Decaf Before Death
At Street Bean, we feel it is our responsibility to source the best coffees that we can, in the most ethical and responsible manner possible. In order to maintain the holistic operation of our roastery and shops, our coffees should do as much good at origin as we are doing with our apprentices here in Seattle.
This doesn't stop at just sourcing great coffees. We source coffees that provide farmers with higher-than-average prices for their produce, from farms that go the extra step to ensure environmentally-conscious and sustainable practices.
We are also strong opponents to the "Death Before Decaf" creed. Everyone deserves to drink good coffee, including those who prefer decaf. We drink both decaf and regular, and revel in a decaf that tastes equal to its counterpart.
So, how does this process work?
EA Decaf, Sugar Cane Decaf, Natural Process Decaf, and Ethyl Acetate all refer to the same process.
Farmers typically send for decaffeination the portions of their lots that didn't sell, or may have been grown specifically for that purpose. In this case, our partners at Shared Source chose to decaffeinate a selection of coffees from a handful of farms, in order to be able to purchase more coffee from those producers.
The process of creating ethyl acetate is quite common, and rather simple. First, sugars from sugar cane are fermented to create ethyl alcohol. Second, the ethyl alcohol is mixed with acetic acid. The result is ethyl acetate – a compound that is found in fruits and vegetables, and is the most common ester found in beer and wine, and is typically responsible for the preservation of the fruity aromatics.
The farmers' portion of green coffee sent for decaf arrives at this facility, and is prepared for decaffeination. To do so, the coffee is steamed in order to remove their skins. The coffee is then moistened with hot water to expand and soften the seed, beginning the hydrolysis of the caffeine, which bonds to the salts of chlorogenic acid.
Next, the ethyl acetate is circulated through the coffee multiple times, until at least 97% of the caffeine is removed. A low-pressure steam is then applied in order to remove the ethyl acetate.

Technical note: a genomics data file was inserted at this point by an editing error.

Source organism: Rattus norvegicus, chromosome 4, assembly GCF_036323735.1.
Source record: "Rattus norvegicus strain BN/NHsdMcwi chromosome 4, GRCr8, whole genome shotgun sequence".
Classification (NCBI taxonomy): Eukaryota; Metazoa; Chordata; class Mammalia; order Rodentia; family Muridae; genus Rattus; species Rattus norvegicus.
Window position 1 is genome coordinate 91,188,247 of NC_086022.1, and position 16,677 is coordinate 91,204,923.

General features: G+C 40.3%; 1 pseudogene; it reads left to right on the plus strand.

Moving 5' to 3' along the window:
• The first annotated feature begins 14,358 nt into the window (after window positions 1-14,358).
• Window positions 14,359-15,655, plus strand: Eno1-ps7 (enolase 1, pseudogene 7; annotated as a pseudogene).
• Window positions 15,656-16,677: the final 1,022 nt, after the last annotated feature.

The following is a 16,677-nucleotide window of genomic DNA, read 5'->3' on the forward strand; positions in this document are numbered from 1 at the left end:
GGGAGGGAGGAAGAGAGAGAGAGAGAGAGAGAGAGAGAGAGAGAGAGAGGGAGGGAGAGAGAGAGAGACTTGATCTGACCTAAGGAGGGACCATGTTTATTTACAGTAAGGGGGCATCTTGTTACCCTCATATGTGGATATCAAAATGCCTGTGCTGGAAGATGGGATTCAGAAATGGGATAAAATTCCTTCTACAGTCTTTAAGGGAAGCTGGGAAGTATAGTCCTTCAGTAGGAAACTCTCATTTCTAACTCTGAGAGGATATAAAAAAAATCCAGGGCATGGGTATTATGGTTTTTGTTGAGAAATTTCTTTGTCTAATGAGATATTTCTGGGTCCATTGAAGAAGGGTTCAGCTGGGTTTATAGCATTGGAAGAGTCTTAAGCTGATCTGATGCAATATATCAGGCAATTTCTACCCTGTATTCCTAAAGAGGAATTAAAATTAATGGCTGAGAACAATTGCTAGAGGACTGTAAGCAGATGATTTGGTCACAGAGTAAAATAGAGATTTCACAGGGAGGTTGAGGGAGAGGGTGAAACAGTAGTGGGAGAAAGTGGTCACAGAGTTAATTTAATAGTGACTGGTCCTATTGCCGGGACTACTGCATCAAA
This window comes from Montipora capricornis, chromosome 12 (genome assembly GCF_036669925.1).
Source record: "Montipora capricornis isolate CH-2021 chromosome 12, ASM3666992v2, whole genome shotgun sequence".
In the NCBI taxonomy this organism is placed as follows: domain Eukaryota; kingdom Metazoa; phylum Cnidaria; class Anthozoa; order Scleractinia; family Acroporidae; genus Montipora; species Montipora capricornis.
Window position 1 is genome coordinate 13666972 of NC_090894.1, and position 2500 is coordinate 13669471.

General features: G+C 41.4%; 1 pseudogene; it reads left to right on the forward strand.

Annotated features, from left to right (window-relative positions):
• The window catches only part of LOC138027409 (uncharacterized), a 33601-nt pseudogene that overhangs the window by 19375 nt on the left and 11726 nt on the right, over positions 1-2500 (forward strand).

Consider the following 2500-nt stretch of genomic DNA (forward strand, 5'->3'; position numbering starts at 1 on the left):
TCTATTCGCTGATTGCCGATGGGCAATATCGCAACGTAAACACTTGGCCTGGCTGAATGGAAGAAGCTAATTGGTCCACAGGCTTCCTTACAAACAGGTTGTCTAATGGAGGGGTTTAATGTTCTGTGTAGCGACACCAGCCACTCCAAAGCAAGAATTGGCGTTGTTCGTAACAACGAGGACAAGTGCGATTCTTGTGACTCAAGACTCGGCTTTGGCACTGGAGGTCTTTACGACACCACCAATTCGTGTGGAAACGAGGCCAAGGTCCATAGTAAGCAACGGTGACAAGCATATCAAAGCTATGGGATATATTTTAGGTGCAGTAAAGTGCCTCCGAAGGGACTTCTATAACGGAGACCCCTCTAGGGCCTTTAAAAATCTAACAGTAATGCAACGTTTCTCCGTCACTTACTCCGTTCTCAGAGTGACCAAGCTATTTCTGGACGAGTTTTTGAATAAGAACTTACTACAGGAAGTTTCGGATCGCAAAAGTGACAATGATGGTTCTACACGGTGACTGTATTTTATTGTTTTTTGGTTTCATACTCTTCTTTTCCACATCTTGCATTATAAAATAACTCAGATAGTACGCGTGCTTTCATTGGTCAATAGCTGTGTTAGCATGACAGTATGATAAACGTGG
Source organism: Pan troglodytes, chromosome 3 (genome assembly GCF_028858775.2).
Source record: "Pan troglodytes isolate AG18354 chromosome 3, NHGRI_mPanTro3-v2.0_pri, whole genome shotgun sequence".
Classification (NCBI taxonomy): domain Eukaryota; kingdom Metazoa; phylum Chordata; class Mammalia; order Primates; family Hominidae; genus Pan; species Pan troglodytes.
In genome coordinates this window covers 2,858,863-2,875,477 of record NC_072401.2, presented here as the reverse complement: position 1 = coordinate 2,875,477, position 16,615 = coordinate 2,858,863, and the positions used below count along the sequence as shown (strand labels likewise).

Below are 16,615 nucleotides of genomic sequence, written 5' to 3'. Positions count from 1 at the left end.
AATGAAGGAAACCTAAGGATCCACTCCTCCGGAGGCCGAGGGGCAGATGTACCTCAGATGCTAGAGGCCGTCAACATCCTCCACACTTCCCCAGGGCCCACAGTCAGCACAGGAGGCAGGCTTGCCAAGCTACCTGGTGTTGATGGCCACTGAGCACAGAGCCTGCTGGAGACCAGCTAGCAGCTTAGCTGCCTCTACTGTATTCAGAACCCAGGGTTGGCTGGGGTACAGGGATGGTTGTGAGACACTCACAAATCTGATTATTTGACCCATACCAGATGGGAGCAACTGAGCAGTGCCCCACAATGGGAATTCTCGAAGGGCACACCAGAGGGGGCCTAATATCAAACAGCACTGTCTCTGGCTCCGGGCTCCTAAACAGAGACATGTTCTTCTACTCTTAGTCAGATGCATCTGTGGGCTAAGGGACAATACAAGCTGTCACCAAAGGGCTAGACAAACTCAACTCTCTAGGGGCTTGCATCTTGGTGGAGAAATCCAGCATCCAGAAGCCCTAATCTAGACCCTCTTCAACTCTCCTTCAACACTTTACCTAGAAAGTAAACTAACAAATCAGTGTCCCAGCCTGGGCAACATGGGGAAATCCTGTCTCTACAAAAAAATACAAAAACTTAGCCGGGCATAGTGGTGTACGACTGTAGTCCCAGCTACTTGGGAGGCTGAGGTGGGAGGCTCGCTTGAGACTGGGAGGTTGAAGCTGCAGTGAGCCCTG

Lastly, the coffee is vacuum-dried until the moisture content of the coffee is brought back to the moisture level at which it was when it arrived at the EA processing facility – typically between 10 and 12 percent.
Okay, fine, but why should I care?
This is our favorite method of decaffeination, and may be better than other decaffeination methods currently in use. Here, we will outline why.
Economic & Environmental Sustainability
- The EA processing facility, Descafecol, is in nearby Manizales in the Caldas Department, north of Huila. Being closer than other decaffeination facilities makes for less transportation required. This saves on fossil fuels, decreases the time before it is ready to be sent to its destination for sale to roasters, and strengthens relations between farmers, decaf processors, and importers. This is a stark contrast to methods such as Swiss Water Process where the facility resides in Canada and requires much more fossil fuels to produce.
- Due to the relative availability of sugar cane in Colombia, where it grows in the wild and on many farms, there is even less need to import required ingredients. In many cases, coffee farmers also produce sugar cane. Descafecol gets their sugar cane from farms in the town of Palmira in the Valle del Cauca Department, west of the Huila Department.
- While water is part of the process all throughout, the EA process actually uses less water than most other methods of decaffeination, such as Swiss Water and Mountain Water processes.
Least intrusive & preserves flavor
- Ethyl Acetate is a naturally-occurring compound and is found in many beverages. Note: There is no EA present in the final coffee product.
- The EA process preserves much more of the coffee's flavor than other methods. In the case of our Amigos del Huila, we cupped several Colombian and Guatemalan coffees simultaneously – both decaf and caffeinated. We had to triple-check that this coffee we had labeled as decaf was actually such, as it presented none of the characteristics typically associated with decaf coffees, such as: papery, lackluster, mild. Instead, what we experienced, was a full spring bouquet of freshly-plucked wildflowers, and fresh fruit salad.
In the future, we we may source other decaf offerings, but we will always seek out EA process coffees first and foremost.
We hope you thoroughly enjoy this coffee, as much as we do!
The Descafecol facility sits at the base of Navado el Ruis, the volcano from which the water used in the EA process comes from.
Sugar Cane farms in Palmira, Valle del Cauca